The Los Angeles County Board of Supervisors voted to continue moving forward with a potential parks funding measure Tuesday morning.
County officials are working with The Trust for Public Land, a national nonprofit with expertise in public finance measures for parks and open space, to create a plan to put more funding into local parks and open spaces.
The Board of Supervisors directed the county’s Regional Parks and Open Space District to research potential funding mechanisms to fund park priorities stemming from the county’s new “needs assessment” report, which synthesizes the wishes of the public that were gathered in meetings held throughout the county over the last year.
Two types of parks bond funding mechanisms are under consideration: a “uniform amount flat rate” parcel tax and a “uniform amount square footage” parcel tax. The latter is more favored, according to county polling.
Based on the number of taxable parcels in Los Angeles County – 2,346,578 – the county would need to a flat rate of $34 per parcel to generate roughly $80 million in annual revenue, according to the report.
In 2014, the county placed a parcel tax measure on the ballot to support development, acquisition, improvement, restoration and maintenance of parks, recreational, cultural and community facilities, and open space lands within the County. Proposition P authorized a $23 per parcel tax to replace the expiring (1992) assessment.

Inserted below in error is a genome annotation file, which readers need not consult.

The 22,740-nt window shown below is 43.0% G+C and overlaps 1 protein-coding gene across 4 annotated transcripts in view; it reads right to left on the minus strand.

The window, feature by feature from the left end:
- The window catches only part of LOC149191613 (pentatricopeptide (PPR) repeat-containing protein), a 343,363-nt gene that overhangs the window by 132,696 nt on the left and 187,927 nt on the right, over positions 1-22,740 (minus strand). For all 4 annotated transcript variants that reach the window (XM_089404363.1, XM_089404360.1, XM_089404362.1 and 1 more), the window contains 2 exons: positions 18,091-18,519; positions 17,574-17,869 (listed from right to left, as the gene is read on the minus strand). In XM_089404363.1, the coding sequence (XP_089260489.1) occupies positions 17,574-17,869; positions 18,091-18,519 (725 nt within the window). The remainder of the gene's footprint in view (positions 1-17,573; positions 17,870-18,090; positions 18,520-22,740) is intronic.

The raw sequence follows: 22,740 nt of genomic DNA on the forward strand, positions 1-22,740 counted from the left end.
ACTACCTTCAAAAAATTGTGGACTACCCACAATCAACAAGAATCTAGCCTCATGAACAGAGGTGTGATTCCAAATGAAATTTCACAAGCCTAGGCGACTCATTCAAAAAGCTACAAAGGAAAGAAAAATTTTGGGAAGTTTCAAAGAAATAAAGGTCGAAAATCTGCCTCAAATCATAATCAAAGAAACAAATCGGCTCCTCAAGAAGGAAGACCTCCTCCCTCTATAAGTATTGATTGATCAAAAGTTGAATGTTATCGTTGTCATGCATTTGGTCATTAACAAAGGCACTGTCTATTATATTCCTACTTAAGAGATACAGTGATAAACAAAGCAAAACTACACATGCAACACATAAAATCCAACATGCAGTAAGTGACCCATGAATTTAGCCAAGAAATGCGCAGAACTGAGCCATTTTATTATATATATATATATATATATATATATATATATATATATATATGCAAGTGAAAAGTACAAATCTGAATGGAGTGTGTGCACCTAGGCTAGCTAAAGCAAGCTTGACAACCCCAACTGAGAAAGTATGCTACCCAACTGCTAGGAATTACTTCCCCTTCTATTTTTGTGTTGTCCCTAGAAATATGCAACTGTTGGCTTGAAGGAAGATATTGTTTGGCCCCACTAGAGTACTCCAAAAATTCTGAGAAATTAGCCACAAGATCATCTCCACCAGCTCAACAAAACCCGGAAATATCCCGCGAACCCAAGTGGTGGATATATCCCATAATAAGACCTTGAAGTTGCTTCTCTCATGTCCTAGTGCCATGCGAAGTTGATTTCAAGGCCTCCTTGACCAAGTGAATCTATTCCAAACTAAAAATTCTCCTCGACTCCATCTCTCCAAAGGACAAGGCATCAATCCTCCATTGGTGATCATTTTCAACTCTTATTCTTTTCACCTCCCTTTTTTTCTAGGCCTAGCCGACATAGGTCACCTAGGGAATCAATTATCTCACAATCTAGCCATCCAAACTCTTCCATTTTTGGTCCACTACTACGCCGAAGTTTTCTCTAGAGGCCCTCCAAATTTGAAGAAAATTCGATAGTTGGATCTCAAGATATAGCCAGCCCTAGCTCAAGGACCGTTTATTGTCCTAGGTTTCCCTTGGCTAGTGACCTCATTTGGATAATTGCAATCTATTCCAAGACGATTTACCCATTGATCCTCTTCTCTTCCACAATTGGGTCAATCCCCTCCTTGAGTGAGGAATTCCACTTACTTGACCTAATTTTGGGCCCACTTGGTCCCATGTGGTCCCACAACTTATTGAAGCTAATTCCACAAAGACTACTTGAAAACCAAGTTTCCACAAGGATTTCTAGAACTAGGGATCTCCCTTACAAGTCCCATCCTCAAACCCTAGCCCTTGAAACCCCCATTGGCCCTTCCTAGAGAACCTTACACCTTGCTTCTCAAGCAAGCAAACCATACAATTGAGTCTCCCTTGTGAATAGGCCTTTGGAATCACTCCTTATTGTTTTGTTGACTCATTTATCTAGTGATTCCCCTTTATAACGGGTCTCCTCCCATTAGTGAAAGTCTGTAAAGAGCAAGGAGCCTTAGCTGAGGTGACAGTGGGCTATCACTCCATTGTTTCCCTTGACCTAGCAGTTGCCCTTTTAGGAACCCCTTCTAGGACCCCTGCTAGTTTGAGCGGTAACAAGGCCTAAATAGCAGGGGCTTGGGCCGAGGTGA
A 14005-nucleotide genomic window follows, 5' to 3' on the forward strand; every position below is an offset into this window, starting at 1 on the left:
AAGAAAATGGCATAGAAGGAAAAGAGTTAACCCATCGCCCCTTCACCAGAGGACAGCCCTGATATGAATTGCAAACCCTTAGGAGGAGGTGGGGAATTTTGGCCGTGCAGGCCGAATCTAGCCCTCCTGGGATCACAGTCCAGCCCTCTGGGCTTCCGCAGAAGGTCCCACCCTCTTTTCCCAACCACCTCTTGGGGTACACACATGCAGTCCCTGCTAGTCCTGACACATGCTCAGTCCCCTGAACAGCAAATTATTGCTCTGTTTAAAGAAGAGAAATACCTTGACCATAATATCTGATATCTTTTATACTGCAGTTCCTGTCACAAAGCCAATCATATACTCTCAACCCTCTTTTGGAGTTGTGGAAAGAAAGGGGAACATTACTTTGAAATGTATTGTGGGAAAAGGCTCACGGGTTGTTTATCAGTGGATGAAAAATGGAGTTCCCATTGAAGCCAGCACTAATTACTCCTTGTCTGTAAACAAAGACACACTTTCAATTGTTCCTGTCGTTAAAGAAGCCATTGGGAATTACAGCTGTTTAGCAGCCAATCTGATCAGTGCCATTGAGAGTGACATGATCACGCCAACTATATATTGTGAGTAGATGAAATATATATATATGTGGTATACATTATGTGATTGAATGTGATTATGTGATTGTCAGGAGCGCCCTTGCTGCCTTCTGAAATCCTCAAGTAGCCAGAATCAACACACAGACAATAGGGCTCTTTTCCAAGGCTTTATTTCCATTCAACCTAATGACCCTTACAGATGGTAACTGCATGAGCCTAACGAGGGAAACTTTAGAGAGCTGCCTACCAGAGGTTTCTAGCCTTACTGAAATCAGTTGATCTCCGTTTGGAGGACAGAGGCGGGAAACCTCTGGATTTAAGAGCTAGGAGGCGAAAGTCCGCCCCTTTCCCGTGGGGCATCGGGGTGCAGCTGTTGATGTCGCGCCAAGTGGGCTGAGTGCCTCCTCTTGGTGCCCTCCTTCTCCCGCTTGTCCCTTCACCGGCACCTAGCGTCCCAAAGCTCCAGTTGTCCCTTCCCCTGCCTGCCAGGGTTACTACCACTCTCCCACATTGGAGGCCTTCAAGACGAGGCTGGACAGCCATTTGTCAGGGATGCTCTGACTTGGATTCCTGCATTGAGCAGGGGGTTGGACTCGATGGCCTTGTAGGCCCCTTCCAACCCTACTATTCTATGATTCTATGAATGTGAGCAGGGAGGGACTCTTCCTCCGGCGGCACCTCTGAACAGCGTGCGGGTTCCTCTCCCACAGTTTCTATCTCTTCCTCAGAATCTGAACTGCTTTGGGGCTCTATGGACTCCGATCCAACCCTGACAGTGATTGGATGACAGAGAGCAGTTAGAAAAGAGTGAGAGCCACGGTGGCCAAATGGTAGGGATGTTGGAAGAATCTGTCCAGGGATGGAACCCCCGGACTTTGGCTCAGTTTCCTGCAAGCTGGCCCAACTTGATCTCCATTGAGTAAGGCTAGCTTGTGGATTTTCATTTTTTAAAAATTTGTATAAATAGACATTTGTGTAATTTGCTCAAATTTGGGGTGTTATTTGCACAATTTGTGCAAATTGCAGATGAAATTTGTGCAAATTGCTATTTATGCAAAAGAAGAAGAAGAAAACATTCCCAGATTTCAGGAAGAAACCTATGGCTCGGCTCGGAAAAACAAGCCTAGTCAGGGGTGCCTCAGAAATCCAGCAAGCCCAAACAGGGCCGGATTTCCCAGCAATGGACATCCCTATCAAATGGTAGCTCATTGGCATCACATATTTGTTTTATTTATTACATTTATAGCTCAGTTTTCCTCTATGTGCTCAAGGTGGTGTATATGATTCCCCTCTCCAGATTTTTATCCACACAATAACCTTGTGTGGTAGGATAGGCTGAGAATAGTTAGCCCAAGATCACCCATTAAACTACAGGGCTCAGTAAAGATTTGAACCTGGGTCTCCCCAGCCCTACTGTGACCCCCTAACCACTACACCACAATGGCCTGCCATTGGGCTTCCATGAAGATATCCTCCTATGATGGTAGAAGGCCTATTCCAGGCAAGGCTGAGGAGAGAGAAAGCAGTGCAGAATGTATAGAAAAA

The measure received 62 percent voter support, falling just short of the two-thirds vote requirement.
The “uniform amount square footage” parcel tax could be levied in the same sway the county’s trauma tax is levied, according to the report. For example, a tax of 3 cents per square foot would generate approximately $191 million annually and would cost the average single-family homeowner about $45 per year.
Either option would give the Board of Supervisors the option to adjust the annually, based on the Consumer Price Index.
Park and open space funding levels have remained unchanged since 1996, while the population and park assets have increased, leading to significant challenges, according to the report.
A parcel tax based on square footage can come closer to accommodating the urgent needs for increasing park access and maintaining safe and clean existing parks, the report said.
With the parcel tax based on square footage, multi-unit properties would pay more than single family homes of a similar per unit size and larger businesses with more employees would pay a higher share than a single family home, as well.
The next step in the process is to move forward with “preparing to place a uniform amount square footage parcel tax on the ballot for voter consideration,” according to the report, and to “conduct further public opinion research to test assumptions related to the willingness to pay, refine ballot language and understand how voters view the priorities identified by the Needs Assessment Report.”
Informational meetings are planned to be held all over Los Angeles County. One will be held in Santa Clarita on Tuesday, May 17 from 7:00 p.m. to 8:30 p.m. at William S. Hart Park, 24151 Newhall Avenue, Newhall, 91321.